Fifty firefighters recently honed their swift water rescue skills at The Spillway, where the Mojave River flows over the Mojave River Forks Dam near Arrowhead Lake Road in Hesperia.


On Thursday, Feb. 24, about 15 firefighters, engineers and captains from the mountain and desert regions demonstrated what they had learned.


They showed their shallow water crossing skills by slowly, carefully making their way through a channel of moderately flowing water. After making their way upstream, the firefighters practiced floating downstream. Later, they used a rope to "rescue" one another in an open an unexpectedly dangerous eddy at Lowhead Dam below the spillway.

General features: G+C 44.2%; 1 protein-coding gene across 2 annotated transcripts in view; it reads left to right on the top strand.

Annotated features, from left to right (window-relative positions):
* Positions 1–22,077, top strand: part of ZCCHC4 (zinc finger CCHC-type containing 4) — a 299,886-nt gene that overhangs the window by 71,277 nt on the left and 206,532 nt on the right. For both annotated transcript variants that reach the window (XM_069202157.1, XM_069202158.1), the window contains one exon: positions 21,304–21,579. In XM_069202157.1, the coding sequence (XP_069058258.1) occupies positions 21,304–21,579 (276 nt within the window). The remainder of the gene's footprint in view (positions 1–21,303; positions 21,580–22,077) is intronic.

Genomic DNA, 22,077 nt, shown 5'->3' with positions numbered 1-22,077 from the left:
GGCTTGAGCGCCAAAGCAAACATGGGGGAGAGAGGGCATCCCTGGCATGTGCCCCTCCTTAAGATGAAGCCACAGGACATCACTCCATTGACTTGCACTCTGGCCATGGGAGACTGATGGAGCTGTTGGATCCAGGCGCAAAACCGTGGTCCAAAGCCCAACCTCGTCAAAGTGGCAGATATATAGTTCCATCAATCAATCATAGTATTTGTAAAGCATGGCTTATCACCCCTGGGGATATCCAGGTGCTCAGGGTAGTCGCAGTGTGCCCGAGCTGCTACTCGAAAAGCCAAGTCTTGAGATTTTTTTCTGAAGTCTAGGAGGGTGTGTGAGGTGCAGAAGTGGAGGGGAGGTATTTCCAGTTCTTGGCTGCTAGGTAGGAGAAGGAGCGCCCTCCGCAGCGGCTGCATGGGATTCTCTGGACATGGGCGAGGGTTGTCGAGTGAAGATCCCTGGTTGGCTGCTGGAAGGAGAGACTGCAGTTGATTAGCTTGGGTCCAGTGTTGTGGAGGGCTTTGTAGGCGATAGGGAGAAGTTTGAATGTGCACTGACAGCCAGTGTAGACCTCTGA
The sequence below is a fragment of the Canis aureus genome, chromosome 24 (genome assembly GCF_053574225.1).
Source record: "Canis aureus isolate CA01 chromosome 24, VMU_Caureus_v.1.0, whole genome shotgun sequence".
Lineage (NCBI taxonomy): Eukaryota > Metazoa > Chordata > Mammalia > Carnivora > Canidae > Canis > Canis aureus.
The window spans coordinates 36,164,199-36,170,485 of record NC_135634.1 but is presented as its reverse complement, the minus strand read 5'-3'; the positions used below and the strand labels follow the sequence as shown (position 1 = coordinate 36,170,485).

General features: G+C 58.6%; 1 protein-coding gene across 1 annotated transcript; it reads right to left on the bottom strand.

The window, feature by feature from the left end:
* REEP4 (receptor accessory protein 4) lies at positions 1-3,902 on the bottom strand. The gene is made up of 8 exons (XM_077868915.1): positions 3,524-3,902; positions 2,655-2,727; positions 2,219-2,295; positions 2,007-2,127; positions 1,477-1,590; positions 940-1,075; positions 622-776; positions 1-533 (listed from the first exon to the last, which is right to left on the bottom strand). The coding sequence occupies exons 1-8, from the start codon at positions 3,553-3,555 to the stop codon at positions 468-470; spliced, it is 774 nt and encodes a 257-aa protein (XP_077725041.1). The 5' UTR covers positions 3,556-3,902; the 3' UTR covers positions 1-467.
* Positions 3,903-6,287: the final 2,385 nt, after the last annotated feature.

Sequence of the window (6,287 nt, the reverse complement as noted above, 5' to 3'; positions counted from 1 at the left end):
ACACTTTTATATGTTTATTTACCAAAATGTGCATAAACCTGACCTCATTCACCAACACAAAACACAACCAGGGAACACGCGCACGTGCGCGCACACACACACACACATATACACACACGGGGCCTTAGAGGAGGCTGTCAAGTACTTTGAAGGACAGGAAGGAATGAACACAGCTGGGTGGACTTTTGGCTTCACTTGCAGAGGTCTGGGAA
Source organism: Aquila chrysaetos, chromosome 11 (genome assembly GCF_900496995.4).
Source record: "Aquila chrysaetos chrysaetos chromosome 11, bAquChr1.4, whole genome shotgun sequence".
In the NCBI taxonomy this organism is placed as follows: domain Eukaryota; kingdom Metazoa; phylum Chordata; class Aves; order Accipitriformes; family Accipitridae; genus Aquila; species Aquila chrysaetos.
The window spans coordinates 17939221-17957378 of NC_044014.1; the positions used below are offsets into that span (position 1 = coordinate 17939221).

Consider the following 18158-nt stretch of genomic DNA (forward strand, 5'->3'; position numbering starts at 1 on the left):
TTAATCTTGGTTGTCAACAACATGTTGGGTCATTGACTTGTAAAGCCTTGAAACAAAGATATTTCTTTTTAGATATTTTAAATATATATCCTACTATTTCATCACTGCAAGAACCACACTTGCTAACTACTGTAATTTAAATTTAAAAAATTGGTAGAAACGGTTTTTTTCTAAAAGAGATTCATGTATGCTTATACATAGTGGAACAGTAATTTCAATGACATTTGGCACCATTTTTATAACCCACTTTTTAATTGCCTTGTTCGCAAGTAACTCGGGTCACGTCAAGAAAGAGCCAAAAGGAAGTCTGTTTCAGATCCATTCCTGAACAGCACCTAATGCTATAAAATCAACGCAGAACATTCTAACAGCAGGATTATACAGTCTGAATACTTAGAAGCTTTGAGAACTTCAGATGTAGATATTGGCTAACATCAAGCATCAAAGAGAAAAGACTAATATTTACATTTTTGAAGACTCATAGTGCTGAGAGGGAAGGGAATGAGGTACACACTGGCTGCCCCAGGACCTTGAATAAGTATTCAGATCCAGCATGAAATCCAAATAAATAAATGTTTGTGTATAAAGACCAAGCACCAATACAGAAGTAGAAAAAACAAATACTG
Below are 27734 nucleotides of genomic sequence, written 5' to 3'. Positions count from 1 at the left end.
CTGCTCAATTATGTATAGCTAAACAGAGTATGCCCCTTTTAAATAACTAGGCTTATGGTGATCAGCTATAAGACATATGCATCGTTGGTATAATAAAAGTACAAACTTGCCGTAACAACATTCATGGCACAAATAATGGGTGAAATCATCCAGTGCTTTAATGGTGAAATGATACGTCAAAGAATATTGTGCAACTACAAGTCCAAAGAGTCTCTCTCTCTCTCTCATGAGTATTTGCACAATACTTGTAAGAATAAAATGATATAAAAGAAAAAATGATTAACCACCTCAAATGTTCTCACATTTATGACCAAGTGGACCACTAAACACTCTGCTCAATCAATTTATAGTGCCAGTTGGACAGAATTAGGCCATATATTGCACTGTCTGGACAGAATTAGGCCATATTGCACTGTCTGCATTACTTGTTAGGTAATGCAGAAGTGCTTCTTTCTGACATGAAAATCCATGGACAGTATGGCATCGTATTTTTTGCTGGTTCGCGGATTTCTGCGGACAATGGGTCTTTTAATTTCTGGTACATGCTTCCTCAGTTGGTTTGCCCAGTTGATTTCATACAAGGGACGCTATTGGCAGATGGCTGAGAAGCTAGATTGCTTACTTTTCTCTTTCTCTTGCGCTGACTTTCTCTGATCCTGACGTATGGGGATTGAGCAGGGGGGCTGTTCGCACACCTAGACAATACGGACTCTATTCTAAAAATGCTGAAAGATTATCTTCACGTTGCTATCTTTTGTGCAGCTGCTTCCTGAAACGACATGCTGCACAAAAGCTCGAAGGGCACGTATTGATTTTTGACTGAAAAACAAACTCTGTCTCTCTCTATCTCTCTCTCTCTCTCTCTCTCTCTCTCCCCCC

"We do this every year to make sure our skills stay high," according to Battalion Chief Jim Johnstone.


Each of the participants received their initial training at the Kern River.


Earlier this winter county firefighters rescued drivers from fast-flowing water currents at Rock Springs Road. Altogether 80 rescues were performed countywide over the past few months, said county fire spokeswoman Tracey Martinez.


"Swift water rescue is the most dangerous form of rescue we perform because of the unknowns," Johnstone said.